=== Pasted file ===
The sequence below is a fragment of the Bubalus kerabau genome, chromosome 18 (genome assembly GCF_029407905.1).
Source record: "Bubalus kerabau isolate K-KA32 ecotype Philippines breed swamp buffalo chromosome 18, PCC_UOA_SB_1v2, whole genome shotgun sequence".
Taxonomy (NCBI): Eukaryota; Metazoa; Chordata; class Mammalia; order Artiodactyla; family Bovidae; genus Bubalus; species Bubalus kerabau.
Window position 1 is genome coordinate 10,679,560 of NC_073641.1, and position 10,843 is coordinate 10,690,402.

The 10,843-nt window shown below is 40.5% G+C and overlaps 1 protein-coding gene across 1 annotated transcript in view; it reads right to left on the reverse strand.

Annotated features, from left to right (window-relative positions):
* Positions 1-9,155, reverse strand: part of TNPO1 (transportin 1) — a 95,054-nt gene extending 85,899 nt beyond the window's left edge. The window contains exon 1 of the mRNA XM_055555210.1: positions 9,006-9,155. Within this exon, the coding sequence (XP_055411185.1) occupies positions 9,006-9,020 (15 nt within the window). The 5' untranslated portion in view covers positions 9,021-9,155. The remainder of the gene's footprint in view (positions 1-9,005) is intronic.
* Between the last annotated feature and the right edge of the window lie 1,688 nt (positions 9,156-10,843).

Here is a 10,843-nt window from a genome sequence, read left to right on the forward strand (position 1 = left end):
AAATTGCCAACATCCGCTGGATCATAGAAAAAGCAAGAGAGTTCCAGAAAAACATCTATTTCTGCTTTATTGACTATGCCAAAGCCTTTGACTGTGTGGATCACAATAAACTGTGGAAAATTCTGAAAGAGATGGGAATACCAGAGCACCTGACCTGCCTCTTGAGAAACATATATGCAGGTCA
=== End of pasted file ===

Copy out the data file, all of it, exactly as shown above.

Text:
The sequence below is a fragment of the Bubalus kerabau genome, chromosome 18 (genome assembly GCF_029407905.1).
Source record: "Bubalus kerabau isolate K-KA32 ecotype Philippines breed swamp buffalo chromosome 18, PCC_UOA_SB_1v2, whole genome shotgun sequence".
Taxonomy (NCBI): Eukaryota; Metazoa; Chordata; class Mammalia; order Artiodactyla; family Bovidae; genus Bubalus; species Bubalus kerabau.
Window position 1 is genome coordinate 10,679,560 of NC_073641.1, and position 10,843 is coordinate 10,690,402.

The 10,843-nt window shown below is 40.5% G+C and overlaps 1 protein-coding gene across 1 annotated transcript in view; it reads right to left on the reverse strand.

Annotated features, from left to right (window-relative positions):
* Positions 1-9,155, reverse strand: part of TNPO1 (transportin 1) — a 95,054-nt gene extending 85,899 nt beyond the window's left edge. The window contains exon 1 of the mRNA XM_055555210.1: positions 9,006-9,155. Within this exon, the coding sequence (XP_055411185.1) occupies positions 9,006-9,020 (15 nt within the window). The 5' untranslated portion in view covers positions 9,021-9,155. The remainder of the gene's footprint in view (positions 1-9,005) is intronic.
* Between the last annotated feature and the right edge of the window lie 1,688 nt (positions 9,156-10,843).

Here is a 10,843-nt window from a genome sequence, read left to right on the forward strand (position 1 = left end):
AAATTGCCAACATCCGCTGGATCATAGAAAAAGCAAGAGAGTTCCAGAAAAACATCTATTTCTGCTTTATTGACTATGCCAAAGCCTTTGACTGTGTGGATCACAATAAACTGTGGAAAATTCTGAAAGAGATGGGAATACCAGAGCACCTGACCTGCCTCTTGAGAAACATATATGCAGGTCA